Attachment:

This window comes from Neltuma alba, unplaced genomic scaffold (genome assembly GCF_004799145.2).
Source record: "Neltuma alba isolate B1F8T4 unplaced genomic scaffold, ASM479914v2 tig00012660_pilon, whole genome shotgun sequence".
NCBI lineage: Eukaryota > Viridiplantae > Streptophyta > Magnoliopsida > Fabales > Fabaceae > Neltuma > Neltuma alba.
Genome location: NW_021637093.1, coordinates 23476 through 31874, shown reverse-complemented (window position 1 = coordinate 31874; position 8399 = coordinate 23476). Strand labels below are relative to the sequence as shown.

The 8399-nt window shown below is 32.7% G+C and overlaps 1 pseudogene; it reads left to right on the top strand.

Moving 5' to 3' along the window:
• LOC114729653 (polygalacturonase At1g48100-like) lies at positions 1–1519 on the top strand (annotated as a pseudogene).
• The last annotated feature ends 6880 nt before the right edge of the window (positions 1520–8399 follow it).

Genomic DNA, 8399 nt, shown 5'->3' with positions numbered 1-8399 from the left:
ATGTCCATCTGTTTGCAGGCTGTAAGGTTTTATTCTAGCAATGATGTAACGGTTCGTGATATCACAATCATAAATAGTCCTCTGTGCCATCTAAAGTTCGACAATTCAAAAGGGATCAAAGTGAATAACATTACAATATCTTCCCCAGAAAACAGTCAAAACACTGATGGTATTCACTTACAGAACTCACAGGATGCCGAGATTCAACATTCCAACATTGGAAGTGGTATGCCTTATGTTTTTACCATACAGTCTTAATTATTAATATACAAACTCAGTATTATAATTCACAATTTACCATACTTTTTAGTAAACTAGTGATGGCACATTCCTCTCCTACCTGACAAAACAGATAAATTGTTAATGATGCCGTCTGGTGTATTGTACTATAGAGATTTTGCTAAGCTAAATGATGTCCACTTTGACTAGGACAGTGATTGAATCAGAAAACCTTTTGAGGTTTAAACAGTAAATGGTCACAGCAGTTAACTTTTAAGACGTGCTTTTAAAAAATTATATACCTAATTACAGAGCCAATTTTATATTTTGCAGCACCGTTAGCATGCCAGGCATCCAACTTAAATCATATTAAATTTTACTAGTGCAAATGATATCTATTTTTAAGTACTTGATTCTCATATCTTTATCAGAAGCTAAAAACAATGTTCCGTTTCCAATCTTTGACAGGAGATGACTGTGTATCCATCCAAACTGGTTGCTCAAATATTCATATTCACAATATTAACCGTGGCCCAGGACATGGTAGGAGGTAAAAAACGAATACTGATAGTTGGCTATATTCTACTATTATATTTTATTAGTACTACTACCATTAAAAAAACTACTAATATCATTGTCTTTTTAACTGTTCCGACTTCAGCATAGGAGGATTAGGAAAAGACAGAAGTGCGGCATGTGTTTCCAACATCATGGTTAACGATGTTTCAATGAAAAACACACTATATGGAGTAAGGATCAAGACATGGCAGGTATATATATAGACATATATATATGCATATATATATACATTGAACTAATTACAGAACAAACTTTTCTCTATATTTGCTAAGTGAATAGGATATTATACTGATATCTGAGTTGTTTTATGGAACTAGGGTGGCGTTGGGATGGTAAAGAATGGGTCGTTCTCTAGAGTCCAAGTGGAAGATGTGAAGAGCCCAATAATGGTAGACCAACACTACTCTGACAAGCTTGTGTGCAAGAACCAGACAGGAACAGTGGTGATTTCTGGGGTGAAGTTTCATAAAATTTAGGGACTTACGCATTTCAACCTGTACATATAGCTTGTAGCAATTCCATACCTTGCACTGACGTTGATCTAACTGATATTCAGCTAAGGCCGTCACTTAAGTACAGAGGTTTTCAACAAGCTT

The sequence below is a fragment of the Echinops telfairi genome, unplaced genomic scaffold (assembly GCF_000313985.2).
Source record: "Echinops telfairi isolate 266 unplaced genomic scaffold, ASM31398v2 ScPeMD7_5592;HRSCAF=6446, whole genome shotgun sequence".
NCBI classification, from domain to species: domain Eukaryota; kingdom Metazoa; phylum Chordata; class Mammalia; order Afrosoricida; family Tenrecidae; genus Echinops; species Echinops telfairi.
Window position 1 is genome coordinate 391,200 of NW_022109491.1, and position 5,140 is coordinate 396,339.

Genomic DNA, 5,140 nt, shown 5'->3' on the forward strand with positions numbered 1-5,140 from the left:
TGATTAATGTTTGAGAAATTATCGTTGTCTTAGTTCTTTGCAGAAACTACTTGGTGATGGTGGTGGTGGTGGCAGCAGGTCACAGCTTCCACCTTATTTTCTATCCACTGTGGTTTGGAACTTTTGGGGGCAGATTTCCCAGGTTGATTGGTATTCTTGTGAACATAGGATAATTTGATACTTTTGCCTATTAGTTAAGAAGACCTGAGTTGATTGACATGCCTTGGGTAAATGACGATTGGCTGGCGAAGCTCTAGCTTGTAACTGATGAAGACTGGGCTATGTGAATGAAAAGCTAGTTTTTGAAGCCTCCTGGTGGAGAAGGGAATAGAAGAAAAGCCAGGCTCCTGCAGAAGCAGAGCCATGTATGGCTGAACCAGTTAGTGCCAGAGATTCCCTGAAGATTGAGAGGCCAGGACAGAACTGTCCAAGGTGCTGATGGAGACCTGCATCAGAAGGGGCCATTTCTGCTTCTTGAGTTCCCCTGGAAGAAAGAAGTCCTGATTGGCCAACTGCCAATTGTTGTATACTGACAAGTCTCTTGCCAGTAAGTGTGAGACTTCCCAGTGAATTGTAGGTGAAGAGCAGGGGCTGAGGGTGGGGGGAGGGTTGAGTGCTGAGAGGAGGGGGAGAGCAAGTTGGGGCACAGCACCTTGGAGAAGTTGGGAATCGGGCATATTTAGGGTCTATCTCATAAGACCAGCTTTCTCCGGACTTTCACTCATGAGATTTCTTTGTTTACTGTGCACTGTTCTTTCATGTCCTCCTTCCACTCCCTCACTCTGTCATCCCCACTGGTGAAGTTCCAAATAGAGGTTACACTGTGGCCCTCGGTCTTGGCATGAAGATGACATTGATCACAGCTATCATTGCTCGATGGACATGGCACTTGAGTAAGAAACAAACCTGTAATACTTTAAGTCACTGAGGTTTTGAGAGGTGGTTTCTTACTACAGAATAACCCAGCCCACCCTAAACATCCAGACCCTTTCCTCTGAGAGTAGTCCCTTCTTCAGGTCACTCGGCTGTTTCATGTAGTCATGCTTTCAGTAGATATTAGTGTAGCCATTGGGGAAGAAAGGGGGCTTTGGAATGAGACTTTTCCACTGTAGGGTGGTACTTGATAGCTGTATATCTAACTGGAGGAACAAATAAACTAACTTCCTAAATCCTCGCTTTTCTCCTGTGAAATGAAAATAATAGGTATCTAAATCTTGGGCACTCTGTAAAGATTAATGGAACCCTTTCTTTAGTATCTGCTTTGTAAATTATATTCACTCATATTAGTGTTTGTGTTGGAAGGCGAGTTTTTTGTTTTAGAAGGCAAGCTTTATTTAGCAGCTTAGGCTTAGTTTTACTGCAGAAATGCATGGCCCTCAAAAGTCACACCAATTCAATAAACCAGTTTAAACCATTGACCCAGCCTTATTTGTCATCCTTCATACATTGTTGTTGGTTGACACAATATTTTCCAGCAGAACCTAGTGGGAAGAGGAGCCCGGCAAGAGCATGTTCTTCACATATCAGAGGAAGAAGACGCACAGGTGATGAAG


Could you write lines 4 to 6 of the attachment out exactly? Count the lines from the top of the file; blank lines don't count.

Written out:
Genome location: NW_021637093.1, coordinates 23476 through 31874, shown reverse-complemented (window position 1 = coordinate 31874; position 8399 = coordinate 23476). Strand labels below are relative to the sequence as shown.

The 8399-nt window shown below is 32.7% G+C and overlaps 1 pseudogene; it reads left to right on the top strand.

Moving 5' to 3' along the window: